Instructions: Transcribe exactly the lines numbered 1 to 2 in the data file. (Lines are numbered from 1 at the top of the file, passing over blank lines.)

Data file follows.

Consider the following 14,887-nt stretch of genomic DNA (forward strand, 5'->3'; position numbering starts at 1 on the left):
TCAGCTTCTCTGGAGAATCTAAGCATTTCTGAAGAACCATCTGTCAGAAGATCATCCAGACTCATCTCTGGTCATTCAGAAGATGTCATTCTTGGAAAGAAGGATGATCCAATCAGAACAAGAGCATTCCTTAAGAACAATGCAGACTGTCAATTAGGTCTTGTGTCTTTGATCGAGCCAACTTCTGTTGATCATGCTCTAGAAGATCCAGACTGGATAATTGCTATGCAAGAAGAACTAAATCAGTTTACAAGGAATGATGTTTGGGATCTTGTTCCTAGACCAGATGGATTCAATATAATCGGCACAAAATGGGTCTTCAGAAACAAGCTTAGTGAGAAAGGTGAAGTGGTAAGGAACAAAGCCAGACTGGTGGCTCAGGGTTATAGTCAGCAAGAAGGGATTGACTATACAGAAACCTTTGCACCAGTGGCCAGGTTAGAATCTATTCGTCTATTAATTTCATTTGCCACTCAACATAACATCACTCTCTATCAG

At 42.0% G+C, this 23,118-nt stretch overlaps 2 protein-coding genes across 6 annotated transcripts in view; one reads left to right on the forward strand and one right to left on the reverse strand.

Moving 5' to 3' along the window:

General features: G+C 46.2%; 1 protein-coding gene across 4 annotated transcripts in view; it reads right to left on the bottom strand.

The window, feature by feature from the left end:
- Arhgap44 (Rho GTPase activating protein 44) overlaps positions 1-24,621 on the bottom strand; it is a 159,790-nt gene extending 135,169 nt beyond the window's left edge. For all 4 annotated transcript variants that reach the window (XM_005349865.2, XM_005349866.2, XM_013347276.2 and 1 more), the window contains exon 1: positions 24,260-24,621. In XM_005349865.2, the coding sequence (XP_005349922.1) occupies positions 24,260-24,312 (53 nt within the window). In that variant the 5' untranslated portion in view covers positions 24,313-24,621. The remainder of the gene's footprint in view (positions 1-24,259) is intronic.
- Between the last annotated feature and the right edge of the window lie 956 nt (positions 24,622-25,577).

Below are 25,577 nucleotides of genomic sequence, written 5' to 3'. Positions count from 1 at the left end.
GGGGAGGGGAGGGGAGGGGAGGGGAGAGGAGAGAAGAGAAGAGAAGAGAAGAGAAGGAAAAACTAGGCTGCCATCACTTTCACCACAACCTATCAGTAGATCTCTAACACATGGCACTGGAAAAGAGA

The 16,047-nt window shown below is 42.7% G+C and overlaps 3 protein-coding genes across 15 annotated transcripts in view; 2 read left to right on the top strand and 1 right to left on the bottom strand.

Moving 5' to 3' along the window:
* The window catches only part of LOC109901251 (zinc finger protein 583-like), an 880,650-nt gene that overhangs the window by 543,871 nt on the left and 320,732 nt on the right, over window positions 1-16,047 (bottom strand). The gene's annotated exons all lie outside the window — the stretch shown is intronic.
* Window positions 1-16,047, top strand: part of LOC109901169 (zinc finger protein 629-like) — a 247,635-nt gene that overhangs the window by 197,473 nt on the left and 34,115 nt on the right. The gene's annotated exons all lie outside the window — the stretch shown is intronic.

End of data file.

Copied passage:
Consider the following 14,887-nt stretch of genomic DNA (forward strand, 5'->3'; position numbering starts at 1 on the left):
TCAGCTTCTCTGGAGAATCTAAGCATTTCTGAAGAACCATCTGTCAGAAGATCATCCAGACTCATCTCTGGTCATTCAGAAGATGTCATTCTTGGAAAGAAGGATGATCCAATCAGAACAAGAGCATTCCTTAAGAACAATGCAGACTGTCAATTAGGTCTTGTGTCTTTGATCGAGCCAACTTCTGTTGATCATGCTCTAGAAGATCCAGACTGGATAATTGCTATGCAAGAAGAACTAAATCAGTTTACAAGGAATGATGTTTGGGATCTTGTTCCTAGACCAGATGGATTCAATATAATCGGCACAAAATGGGTCTTCAGAAACAAGCTTAGTGAGAAAGGTGAAGTGGTAAGGAACAAAGCCAGACTGGTGGCTCAGGGTTATAGTCAGCAAGAAGGGATTGACTATACAGAAACCTTTGCACCAGTGGCCAGGTTAGAATCTATTCGTCTATTAATTTCATTTGCCACTCAACATAACATCACTCTCTATCAG